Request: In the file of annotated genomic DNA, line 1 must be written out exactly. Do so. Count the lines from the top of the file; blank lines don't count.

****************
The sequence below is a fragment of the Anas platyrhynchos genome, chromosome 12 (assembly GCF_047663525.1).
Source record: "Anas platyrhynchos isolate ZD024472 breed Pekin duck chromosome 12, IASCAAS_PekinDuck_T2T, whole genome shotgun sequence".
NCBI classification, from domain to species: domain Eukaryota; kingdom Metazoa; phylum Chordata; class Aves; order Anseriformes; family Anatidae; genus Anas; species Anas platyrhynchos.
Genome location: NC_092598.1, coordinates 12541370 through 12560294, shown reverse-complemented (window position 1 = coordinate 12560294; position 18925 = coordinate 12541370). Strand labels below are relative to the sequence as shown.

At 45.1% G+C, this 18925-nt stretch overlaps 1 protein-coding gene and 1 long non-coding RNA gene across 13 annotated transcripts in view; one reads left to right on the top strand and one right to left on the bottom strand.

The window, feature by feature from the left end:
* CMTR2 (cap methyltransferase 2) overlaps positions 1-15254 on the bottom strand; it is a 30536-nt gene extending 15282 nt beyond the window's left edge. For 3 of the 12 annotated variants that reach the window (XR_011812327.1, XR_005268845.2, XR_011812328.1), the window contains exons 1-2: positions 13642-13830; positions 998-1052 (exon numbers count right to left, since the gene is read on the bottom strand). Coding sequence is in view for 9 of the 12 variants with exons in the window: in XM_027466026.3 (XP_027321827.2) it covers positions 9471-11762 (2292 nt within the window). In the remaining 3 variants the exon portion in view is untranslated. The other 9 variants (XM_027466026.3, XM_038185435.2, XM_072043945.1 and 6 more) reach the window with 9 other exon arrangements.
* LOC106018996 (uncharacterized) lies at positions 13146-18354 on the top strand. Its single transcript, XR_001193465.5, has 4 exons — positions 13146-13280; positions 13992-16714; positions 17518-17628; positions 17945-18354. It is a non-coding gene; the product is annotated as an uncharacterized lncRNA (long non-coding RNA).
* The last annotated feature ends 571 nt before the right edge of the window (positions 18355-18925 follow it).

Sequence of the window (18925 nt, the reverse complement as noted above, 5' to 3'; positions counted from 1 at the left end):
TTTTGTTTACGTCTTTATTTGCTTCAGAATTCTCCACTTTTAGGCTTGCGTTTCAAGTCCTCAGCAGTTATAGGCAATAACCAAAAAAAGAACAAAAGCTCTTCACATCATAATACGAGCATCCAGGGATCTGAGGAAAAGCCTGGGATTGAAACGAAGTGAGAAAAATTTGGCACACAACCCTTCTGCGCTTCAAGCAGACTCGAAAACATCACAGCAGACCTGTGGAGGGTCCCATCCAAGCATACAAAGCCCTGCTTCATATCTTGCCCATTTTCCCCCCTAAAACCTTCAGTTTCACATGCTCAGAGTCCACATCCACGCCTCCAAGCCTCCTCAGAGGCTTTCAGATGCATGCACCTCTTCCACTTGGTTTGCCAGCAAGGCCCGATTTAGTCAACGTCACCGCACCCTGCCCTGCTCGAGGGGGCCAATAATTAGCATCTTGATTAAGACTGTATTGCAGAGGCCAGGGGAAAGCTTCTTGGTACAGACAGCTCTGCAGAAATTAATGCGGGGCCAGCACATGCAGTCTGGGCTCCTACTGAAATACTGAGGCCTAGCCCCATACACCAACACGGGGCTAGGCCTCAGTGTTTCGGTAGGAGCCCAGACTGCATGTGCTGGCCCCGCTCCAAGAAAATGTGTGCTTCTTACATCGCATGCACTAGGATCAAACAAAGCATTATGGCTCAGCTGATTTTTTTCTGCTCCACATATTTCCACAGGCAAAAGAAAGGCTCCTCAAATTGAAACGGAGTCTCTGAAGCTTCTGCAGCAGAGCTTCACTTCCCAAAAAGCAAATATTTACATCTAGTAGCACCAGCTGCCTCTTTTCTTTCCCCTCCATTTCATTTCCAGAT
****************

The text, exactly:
The sequence below is a fragment of the Anas platyrhynchos genome, chromosome 12 (assembly GCF_047663525.1).